What’s the difference between signs and symptoms? Symptoms are subjective, which means this is what you feel and notice yourself. Clinical signs are what your keratoconus expert will look for objectively.
Symptoms of keratoconus
Often the earliest symptom is frequent eye-rubbing to relief itchy eyes. The disease is associated with various forms of allergy (hayfever, ezcema etc) and itchy eyes can lead to eye-rubbing for comfort. While it is important to be aware of this symptom, it is also essential that the itch is managed so that eye rubbing is stopped. Unfortunately, prolonged eyeing can actually cause keratoconus to worsen.
Blurry vision; you may notice that things are not as clear as they should be – even with the best pair of glasses. The vision is usually more distorted than foggy and often there will be ‘ghosting’ where it looks like a second image is superimposed on top of the first. These are the symptoms
Signs of keratoconus
A steep central cornea, which shows up very clearly during a corneal topography. This is a map of the shape of the front of your eye, much like the geographical map of a country. On a map you can see steep, mountainous areas by their brown colour, compared to the green areas of flat land. A topographical map shows an area of steepness, usually below centre.
Corneal striae are subtle folds or striations in the surface of your cornea that may be seen on examination with a bio-microscope.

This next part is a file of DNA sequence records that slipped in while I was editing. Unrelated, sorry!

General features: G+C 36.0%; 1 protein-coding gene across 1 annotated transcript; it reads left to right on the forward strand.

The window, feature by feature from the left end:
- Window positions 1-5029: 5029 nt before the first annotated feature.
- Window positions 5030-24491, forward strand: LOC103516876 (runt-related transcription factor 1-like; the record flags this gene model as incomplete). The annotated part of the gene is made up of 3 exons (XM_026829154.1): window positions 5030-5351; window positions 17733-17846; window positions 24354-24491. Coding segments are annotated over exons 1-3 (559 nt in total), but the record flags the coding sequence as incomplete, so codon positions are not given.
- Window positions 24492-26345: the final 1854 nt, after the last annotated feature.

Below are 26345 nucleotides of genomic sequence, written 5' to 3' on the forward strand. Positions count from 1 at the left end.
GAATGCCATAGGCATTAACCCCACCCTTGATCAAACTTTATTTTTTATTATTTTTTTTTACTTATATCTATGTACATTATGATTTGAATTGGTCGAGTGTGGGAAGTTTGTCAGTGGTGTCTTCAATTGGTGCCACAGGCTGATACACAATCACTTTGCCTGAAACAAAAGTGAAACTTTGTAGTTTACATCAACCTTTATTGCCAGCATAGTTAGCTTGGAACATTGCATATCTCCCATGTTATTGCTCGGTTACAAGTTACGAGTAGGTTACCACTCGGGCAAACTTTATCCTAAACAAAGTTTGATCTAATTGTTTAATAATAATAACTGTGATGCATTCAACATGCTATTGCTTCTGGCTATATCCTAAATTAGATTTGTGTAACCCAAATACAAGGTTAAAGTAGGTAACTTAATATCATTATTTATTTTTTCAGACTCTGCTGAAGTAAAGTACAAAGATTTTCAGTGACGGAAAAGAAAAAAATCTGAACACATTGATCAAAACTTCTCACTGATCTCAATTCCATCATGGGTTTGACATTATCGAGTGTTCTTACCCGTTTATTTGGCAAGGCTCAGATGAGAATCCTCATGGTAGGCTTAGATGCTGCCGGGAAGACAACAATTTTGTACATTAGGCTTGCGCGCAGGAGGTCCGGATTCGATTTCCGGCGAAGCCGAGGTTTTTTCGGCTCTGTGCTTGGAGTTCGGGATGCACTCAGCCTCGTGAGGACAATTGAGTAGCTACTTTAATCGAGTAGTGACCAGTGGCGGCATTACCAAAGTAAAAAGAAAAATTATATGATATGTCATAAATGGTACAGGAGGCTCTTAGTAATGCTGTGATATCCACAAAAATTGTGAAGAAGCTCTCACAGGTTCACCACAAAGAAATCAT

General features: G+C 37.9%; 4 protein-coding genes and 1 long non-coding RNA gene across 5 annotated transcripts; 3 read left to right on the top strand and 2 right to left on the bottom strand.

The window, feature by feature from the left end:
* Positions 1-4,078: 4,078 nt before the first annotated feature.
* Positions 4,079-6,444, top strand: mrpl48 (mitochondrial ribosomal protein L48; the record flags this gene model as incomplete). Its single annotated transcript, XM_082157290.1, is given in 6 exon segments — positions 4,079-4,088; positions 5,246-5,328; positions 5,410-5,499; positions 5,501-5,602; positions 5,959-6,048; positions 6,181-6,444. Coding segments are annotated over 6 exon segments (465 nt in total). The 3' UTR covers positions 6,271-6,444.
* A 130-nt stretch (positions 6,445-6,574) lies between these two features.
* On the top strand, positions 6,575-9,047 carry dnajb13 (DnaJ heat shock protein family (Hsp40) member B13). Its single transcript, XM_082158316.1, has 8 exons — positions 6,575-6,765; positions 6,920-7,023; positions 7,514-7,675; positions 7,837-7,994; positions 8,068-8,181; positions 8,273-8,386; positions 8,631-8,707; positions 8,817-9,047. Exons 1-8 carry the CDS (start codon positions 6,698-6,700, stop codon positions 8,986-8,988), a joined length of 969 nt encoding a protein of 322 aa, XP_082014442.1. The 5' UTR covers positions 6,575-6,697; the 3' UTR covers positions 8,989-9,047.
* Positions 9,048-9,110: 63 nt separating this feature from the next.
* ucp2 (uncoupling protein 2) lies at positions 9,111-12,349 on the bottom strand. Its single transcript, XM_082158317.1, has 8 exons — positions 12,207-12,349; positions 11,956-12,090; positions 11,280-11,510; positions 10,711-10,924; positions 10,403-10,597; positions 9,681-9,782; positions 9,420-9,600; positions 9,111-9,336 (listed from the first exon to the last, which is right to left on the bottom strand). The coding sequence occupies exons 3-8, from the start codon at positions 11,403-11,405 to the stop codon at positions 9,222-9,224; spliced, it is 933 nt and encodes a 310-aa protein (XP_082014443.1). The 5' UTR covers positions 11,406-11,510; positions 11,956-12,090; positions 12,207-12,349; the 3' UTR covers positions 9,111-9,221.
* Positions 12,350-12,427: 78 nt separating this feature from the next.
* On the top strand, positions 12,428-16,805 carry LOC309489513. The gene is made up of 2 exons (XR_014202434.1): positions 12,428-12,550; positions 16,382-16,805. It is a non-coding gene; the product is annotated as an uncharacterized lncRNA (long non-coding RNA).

Corneal thinning, the earliest sign of keratoconus, can be picked up with an instrument called a global pachymeter, which measures the thickness of the whole cornea, not just the centre.
Increasing and irregular astigmatism, which is picked up when you are tested for glasses.
Deteriorating vision, even with your best possible glasses, (this can indicate many other eye diseases too).
Several prescription changes to your glasses in a short period of time.
Munson’s sign: This is the v-shape of the lower eyelid when you look down. The cone-shaped, bulging cornea is obvious by the shape it makes against your eyelid. This is seen in advanced keratoconus.
Your keratoconus expert may place a standard hard contact lens on your eye and examine the tear layer underneath. If you have keratoconus, there will be a classic pattern of touch in the centre (the dark area representing the steep cone) surrounded by a pool of tears (the green area).
If you have keratoconus, don’t despair. When managed properly by an expert, the disease does not lead to blindness.